An object accelerates toward the Earth at a rate of 32 feet per second per second, or 32 ft/s², irrespective of its mass. Scientists refer to this as the acceleration due to gravity. The concept of G’s, or “G-forces,” refers to multiples of the acceleration due to gravity and the concept applies to acceleration in any direction, not just toward the Earth. Scientists sometimes use G-forces to express the forces on the human body during acceleration. A person’s “weight” represent the downward force that results from the force of gravity acting on his body mass. This force bears a directly proportional relationship to acceleration. Thus, if you experience an acceleration of 64 ft/s², or twice the acceleration due to gravity,your weight doubles compared to weight at rest.
If you prefer to work in the metric or SI system of units, the metric equivalent of the acceleration constant is 9.81 meters per second per second, or 9.81 m/s².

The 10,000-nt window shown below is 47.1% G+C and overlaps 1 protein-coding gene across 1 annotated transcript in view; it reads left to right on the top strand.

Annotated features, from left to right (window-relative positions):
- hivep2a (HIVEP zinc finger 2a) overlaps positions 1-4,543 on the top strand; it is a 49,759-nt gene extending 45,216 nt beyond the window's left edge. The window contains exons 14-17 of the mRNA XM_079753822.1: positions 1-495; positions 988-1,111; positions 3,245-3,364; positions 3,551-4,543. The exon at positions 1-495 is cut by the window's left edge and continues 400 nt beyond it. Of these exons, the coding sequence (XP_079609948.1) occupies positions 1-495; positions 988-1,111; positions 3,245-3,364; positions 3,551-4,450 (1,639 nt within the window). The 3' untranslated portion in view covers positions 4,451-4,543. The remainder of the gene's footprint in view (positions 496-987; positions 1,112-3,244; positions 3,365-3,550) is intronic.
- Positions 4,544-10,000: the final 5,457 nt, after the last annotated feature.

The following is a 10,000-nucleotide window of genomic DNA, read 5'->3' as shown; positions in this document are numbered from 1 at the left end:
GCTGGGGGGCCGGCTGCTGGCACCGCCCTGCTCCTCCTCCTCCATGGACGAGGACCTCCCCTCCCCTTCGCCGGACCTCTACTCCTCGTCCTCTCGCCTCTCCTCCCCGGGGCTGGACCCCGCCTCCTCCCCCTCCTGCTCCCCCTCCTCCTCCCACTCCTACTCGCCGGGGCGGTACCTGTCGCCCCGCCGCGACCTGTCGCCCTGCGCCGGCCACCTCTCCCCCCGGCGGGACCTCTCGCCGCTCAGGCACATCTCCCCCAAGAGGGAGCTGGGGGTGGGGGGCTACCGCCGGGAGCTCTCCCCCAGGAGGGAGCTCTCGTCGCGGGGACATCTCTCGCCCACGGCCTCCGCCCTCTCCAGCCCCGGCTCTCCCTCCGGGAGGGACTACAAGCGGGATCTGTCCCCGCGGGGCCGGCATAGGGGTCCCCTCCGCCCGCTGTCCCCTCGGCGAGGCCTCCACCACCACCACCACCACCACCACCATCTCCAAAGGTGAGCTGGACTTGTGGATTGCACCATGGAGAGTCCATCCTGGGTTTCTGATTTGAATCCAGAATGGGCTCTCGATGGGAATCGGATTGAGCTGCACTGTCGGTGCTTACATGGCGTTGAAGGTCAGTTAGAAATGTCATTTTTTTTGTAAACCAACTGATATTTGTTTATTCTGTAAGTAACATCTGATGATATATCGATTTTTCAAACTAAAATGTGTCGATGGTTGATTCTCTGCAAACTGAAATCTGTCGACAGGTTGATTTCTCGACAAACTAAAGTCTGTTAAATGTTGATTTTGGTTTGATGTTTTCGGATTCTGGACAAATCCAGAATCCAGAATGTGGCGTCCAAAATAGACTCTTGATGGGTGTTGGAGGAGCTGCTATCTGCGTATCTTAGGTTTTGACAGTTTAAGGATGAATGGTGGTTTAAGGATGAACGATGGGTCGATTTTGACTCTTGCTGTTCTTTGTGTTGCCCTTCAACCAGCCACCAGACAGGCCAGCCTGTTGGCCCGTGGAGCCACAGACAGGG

Convert all units of speed, distance and time to feet and seconds using an online calculator, such as that provided in the Resources. An object moving at 60 miles per hour, for example, moves at 88 feet per second, or 88 ft/s.
Calculate the acceleration of a person or object by dividing the change in velocity by the time over which the change took place. For example, consider a race car that starts from rest, or zero mph, and accelerates to a final velocity of 155 mph in 6.1 seconds. A velocity of 155 mph converts to 227 ft/s. The car’s average acceleration is therefore (227 - 0 ft/s) / 6.1 s = 37.2 ft/s².
Determine the G-forces on the object by dividing its average acceleration by the acceleration due to gravity: 32 ft/s². A car accelerating at 37.2 ft/s² experiences 37.2 / 32 = 1.16 G’s.
- If you prefer to work in the metric or SI system of units, the metric equivalent of the acceleration constant is 9.81 meters per second per second, or 9.81 m/s².